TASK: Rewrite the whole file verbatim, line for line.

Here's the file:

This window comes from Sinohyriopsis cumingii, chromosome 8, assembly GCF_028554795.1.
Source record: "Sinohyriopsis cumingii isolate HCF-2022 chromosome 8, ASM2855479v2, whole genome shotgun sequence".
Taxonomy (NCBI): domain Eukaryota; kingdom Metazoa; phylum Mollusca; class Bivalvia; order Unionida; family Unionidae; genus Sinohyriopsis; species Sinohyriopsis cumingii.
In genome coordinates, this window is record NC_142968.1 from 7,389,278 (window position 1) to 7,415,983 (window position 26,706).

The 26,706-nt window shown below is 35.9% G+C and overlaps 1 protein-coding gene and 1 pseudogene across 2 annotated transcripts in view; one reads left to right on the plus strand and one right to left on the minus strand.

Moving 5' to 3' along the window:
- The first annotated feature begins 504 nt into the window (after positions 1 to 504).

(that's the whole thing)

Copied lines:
This window comes from Sinohyriopsis cumingii, chromosome 8, assembly GCF_028554795.1.
Source record: "Sinohyriopsis cumingii isolate HCF-2022 chromosome 8, ASM2855479v2, whole genome shotgun sequence".
Taxonomy (NCBI): domain Eukaryota; kingdom Metazoa; phylum Mollusca; class Bivalvia; order Unionida; family Unionidae; genus Sinohyriopsis; species Sinohyriopsis cumingii.
In genome coordinates, this window is record NC_142968.1 from 7,389,278 (window position 1) to 7,415,983 (window position 26,706).

The 26,706-nt window shown below is 35.9% G+C and overlaps 1 protein-coding gene and 1 pseudogene across 2 annotated transcripts in view; one reads left to right on the plus strand and one right to left on the minus strand.

Moving 5' to 3' along the window:
- The first annotated feature begins 504 nt into the window (after positions 1 to 504).